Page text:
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What happened to the PISA 2000 participants five years later?

Author

Listed:
  • Kathrin Bertschy

    (University of Berne)

  • Alejandra Cattaneo

    () (Socioeconomic Institute, University of Zurich)

  • Stefan C. Wolter

    () (Institute of Economics, University of Berne)

Abstract

The transition from school-to-work has been a burning issue in most countries for the last decades. So far research on this topic has not been conclusive, and it is still not clear whether transition problems are just individual, linked to the type of education followed at uppersecondary level, or just a prolongation of problems arising from poor school performance during compulsory education. This paper uses a unique Swiss longitudinal data-set, which includes information on PISA 2000 scores and the pathways chosen after completing compulsory school. Descriptive results show that students in vocational training, who obtained lower PISA results, are significantly more likely to be in an inadequate employment situation two years after finishing vocational training. Further analysis shows, however, that it is the type of vocational training followed at upper-secondary level that is decisive for the success in the transition. Nevertheless, individual PISA scores have an indirect impact on the transition results, as they are an important factor explaining which pupils are more likely to get into an intellectually demanding vocational training and which ones are not.

Suggested Citation

  • Kathrin Bertschy & Alejandra Cattaneo & Stefan C. Wolter, 2008. "What happened to the PISA 2000 participants five years later?," Economics of Education Working Paper Series 0013, University of Zurich, Department of Business Administration (IBW).
  • Handle: RePEc:iso:educat:0013
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    File URL: http://repec.business.uzh.ch/RePEc/iso/leadinghouse/0013_lhwpaper.pdf
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    References listed on IDEAS

    as
    1. Regina T. Riphahn, 2002. "Residential location and youth unemployment: The economic geography of school-to-work transitions," Journal of Population Economics, Springer;European Society for Population Economics, vol. 15(1), pages 115-135.
    2. Wolfgang Franz & Joachim Inkmann & Winfried Pohlmeier & Volker Zimmermann, 1997. "Young and Out in Germany: On the Youths' Chances of Labor Market Entrance in Germany," NBER Working Papers 6212, National Bureau of Economic Research, Inc.
    3. Heckman, James J & Borjas, George J, 1980. "Does Unemployment Cause Future Unemployment? Definitions, Questions and Answers from a Continuous Time Model of Heterogeneity and State Dependence," Economica, London School of Economics and Political Science, vol. 47(187), pages 247-283, August.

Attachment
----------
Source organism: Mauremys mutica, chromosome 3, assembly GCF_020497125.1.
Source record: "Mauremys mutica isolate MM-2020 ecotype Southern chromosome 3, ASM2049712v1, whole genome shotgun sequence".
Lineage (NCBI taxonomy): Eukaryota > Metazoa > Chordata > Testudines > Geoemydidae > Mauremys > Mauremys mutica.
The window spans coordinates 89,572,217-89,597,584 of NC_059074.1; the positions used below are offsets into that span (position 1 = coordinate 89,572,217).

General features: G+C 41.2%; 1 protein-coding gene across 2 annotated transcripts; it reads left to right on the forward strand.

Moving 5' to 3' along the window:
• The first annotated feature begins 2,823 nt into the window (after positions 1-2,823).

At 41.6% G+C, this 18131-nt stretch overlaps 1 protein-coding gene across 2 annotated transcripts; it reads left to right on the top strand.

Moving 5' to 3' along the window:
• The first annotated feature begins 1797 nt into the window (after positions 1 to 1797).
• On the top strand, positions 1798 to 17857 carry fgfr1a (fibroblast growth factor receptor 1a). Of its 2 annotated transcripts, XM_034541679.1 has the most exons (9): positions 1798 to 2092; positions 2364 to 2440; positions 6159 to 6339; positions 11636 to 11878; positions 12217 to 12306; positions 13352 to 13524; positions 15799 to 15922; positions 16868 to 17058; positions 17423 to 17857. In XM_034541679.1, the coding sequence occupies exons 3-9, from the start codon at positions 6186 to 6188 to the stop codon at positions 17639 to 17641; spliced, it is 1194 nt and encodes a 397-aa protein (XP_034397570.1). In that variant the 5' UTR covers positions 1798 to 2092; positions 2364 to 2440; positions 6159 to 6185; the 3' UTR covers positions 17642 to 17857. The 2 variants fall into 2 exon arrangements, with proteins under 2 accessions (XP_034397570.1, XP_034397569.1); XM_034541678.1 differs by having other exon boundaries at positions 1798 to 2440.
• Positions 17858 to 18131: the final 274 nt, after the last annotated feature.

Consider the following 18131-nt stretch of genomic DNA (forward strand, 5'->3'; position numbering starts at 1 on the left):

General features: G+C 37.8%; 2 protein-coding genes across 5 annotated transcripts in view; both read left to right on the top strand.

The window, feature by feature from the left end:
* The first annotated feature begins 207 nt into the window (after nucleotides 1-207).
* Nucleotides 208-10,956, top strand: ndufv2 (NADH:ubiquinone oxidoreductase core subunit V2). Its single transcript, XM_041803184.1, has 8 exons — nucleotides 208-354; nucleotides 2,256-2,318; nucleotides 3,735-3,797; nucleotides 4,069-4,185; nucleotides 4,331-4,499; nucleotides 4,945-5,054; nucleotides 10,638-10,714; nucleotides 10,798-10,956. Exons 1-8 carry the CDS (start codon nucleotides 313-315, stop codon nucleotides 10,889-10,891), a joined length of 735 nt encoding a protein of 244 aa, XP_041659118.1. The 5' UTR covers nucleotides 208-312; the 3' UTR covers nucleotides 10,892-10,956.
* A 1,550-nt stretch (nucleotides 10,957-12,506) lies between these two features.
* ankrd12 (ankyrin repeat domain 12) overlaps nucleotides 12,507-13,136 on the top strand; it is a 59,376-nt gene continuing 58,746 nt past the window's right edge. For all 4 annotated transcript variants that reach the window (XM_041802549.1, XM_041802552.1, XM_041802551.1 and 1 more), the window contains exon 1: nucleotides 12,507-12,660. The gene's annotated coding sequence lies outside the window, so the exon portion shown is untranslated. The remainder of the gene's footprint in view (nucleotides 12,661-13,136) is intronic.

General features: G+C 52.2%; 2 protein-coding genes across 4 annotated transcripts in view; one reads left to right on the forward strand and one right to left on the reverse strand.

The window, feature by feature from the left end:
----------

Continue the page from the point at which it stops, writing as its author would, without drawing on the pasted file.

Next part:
4. Steve Bradley & Anh Ngoc Nguyen, 2004. "The School-to-Work Transition," Chapters,in: International Handbook on the Economics of Education, chapter 13 Edward Elgar Publishing.
    5. Thomas A. Mroz & Timothy H. Savage, 2006. "The Long-Term Effects of Youth Unemployment," Journal of Human Resources, University of Wisconsin Press, vol. 41(2).
    6. Liliane Bonnal & Sylvie Mendes & Catherine Sofer, 2002. "School-to-work transition: apprenticeship versus vocational school in France," Université Paris1 Panthéon-Sorbonne (Post-Print and Working Papers) halshs-00367135, HAL.
    7. David G. Blanchflower & Richard B. Freeman, 2000. "Youth Employment and Joblessness in Advanced Countries," NBER Books, National Bureau of Economic Research, Inc, number blan00-1, June.
    8. Bratberg, Espen & Nilsen, Øivind Anti, 1998. "Transition from School to Work: Search Time and Job Duration," IZA Discussion Papers 27, Institute for the Study of Labor (IZA).
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    Cited by:

    1. Lopez-Mayan, Cristina & Nicodemo, Catia, 2012. "Vocational High School or Vocational College? Comparing the Transitions from School to Work," IZA Discussion Papers 6309, Institute for the Study of Labor (IZA).

    More about this item

    Keywords

    PISA; Transition; Vocational training;

    JEL classification:

    • I2 - Health, Education, and Welfare - - Education
    • J24 - Labor and Demographic Economics - - Demand and Supply of Labor - - - Human Capital; Skills; Occupational Choice; Labor Productivity

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